"Space Junk" - After learning about space junk, the kids are determined to help do their part to clean up their "space neighborhood." They meet up with Uncle Zucchini, a long-time galaxy garbage man! Using Bortronian technology, they start a cleanup. During the course of the day, our kids learn that recycling is necessary both on Earth and in space! Curriculum: The outer space region around Earth swarms with millions of pieces of man-made space junk that create potential hazards. Objects as small as 4 inches can be seen by radar or optical telescopes on Earth. Cleaning the debris is a challenge. Trips to larger objects could remove them from orbit, but that's expensive. Another proposal is using lasers to provide a path-changing push that wouldn't damage the object. "Scientific Sean" - Jet is fascinated by Earth paper airplanes when he watches Sean casually fold one. Jet suggests that the kids challenge each other to build the plane that will fly the farthest, and still carry the payload of a message. Sean wants to use the Scientific Method to solve the distance/size issues. CURRICULUM: The Scientific Method is a simple set of rules that scientists use the world over, to make sure that they are doing their experiments correctly and in a way that they can repeat. But great science comes from both the application of this simple set of rules AND from imagination and inspiration.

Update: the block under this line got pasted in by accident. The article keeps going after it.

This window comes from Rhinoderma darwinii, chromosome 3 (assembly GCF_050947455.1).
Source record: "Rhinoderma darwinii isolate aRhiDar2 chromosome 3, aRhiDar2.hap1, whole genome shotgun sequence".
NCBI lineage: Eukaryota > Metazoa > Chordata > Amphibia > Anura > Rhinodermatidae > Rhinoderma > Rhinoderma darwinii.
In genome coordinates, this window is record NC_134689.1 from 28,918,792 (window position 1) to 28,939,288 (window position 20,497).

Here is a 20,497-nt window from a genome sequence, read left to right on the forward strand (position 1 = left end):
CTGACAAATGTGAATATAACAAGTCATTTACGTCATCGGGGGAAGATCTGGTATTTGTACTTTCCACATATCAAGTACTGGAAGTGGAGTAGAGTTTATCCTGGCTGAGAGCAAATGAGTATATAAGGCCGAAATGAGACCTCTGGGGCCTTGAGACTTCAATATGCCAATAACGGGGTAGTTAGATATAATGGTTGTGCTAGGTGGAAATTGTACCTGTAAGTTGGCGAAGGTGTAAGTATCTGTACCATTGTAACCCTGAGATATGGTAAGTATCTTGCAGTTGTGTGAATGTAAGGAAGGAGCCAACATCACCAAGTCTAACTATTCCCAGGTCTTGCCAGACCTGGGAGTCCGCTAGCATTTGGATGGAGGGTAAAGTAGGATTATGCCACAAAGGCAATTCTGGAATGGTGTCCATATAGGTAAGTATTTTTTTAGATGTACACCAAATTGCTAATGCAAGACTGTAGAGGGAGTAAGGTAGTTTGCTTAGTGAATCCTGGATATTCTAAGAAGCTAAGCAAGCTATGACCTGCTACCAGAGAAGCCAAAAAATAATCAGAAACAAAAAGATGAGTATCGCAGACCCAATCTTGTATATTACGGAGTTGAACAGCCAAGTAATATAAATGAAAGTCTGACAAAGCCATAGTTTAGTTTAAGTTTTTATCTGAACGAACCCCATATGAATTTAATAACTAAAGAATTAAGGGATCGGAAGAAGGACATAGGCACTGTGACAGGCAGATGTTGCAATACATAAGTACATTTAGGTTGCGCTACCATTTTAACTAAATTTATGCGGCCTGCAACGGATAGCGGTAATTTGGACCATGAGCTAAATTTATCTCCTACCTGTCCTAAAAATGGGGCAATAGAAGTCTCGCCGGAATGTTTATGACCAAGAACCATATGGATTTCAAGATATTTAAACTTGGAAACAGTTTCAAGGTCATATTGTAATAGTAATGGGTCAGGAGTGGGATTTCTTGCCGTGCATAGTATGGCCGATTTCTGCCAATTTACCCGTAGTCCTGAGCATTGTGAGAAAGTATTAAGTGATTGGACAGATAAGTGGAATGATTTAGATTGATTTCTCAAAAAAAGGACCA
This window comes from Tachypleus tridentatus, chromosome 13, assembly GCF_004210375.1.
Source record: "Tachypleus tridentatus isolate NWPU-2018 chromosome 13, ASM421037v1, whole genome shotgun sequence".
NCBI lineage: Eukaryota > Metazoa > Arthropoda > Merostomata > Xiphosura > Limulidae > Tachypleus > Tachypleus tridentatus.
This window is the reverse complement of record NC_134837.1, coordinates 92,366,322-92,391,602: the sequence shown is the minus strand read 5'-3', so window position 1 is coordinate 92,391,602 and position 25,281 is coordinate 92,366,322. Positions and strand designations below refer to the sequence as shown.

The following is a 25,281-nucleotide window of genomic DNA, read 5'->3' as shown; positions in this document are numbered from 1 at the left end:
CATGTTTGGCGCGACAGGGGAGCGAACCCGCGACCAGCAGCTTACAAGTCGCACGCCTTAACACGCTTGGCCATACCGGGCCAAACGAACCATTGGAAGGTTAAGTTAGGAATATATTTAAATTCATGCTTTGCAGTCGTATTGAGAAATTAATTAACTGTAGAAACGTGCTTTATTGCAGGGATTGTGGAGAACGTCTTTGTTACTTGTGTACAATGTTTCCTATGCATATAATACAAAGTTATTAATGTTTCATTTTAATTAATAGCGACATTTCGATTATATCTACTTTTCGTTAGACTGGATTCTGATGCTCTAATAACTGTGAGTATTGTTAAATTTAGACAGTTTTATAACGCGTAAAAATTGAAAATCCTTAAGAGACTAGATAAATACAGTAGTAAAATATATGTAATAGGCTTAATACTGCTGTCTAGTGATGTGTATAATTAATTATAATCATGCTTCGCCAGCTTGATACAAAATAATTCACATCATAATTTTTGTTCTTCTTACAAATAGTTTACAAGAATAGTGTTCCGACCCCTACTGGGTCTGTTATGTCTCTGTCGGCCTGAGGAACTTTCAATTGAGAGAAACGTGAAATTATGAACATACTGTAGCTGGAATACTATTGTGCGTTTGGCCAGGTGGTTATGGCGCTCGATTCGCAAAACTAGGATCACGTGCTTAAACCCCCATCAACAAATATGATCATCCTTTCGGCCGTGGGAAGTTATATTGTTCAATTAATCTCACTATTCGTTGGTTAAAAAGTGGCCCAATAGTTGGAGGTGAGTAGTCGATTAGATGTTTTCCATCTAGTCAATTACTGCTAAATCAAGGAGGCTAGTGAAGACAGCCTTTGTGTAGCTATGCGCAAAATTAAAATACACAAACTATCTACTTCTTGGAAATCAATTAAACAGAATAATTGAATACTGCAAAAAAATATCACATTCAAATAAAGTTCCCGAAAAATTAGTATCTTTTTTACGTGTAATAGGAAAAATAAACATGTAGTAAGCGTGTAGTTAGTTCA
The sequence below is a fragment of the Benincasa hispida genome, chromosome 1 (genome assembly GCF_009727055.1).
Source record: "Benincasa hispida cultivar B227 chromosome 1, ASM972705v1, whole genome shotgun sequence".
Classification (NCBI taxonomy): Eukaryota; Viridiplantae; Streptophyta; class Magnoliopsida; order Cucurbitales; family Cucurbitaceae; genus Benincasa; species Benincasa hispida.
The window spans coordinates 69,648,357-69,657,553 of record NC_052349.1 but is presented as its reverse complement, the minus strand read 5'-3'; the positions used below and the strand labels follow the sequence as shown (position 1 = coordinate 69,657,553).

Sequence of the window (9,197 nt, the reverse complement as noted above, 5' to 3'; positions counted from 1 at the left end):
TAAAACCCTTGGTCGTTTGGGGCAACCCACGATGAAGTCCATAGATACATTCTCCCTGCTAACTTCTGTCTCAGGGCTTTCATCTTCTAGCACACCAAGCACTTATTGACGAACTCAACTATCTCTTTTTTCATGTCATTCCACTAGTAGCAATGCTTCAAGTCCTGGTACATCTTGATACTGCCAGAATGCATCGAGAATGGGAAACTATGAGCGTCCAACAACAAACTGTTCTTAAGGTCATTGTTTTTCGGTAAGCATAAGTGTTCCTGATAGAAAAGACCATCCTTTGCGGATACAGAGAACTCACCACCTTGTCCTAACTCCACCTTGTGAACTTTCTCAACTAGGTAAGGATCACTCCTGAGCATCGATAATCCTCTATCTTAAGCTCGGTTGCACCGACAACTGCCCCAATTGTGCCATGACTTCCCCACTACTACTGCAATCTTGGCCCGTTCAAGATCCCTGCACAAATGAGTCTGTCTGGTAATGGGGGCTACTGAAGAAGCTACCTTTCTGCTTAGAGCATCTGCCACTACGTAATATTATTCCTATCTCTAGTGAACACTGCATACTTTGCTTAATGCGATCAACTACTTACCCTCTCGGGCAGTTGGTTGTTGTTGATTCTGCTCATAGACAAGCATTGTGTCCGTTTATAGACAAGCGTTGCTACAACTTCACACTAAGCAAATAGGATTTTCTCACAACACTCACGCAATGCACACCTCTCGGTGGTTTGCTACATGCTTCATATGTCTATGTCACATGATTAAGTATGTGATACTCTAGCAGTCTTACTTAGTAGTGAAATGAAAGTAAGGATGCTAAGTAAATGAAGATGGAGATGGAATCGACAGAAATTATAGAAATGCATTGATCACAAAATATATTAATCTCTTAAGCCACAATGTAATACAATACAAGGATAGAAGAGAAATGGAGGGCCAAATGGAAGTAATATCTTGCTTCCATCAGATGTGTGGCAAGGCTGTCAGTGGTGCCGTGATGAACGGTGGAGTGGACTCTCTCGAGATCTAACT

Diggin' Earth/Mindy's Mystery

PBS Kids

8:30 pmWednesday, Dec. 7202220:30:002022-12-07 20:30:00
Show Episode Info

"Diggin' Earth" - The kids try to dig into the Center of the Earth (a la Commander Cressida), but after finding out that the center is much too hot and the layer of Earth leading up to it is solid rock, they re-vamp their plans. They decide to become the kids to dig down the deepest into the Earth. Learning about the layers of the Earth inspires Jet to make an Earth Layer Cake. Curriculum: Earth's structure consists of molten nickel-iron core, magma mantle, and crust. The reason we can't easily dig down through to the core is because the Earth's crust is 10-30 miles thick! And made of really hard rock. Inside of that is the mantle. The core is nickel and iron, the heaviest stuff, which gravity pulls to the center. In fact, it gets so hot in the core that even the nickel and iron melt. "Mindy's Mystery" - Mindy can't sleep one night, having been kept awake by a sweet, strong smell from outside. Sydney, Sean, Jet, and Sunspot become detectives and try to crack the case of the sweet smell. At the same time, Mitchell is investigating what kept him up last night - a very bright "annoying" light. In the end, there's a common source - the sweet smell was from a nocturnal flower, the Moonflower, which only blooms at night, after sundown. And the bright light was from the Moon! Curriculum: Moonflowers are nocturnal bloomers. After sunset as the Moon rises, these huge white flowers bloom, emit a very sweet smell, and glow in the moonlight. In the morning, they close their fragrant blooms. Moonflowers' scent attracts the night moths that feed on their nectar. Moonlight doesn't originate on the Moon. The Moon (like the planets) shines by reflected Sunlight. The Sun, of course, only lights up 1/2 of the Moon - the half that is facing the Sun.